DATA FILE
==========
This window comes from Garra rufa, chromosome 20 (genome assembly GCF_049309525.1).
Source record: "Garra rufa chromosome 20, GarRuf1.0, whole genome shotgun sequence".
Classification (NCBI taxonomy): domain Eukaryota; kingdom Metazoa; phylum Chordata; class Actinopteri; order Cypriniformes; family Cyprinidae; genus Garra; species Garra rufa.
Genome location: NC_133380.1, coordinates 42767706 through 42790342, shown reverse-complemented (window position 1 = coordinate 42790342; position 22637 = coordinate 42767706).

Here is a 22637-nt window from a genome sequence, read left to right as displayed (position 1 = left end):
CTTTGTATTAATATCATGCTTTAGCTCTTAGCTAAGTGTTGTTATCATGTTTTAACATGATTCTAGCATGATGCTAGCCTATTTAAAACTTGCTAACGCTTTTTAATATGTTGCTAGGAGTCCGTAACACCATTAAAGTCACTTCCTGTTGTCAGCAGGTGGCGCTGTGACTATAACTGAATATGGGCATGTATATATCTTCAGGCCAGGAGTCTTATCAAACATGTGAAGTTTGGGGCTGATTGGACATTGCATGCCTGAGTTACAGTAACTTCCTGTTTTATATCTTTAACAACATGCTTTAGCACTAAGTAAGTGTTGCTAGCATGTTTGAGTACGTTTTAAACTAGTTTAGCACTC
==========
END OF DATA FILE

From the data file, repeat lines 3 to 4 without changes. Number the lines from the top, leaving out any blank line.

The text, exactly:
Classification (NCBI taxonomy): domain Eukaryota; kingdom Metazoa; phylum Chordata; class Actinopteri; order Cypriniformes; family Cyprinidae; genus Garra; species Garra rufa.
Genome location: NC_133380.1, coordinates 42767706 through 42790342, shown reverse-complemented (window position 1 = coordinate 42790342; position 22637 = coordinate 42767706).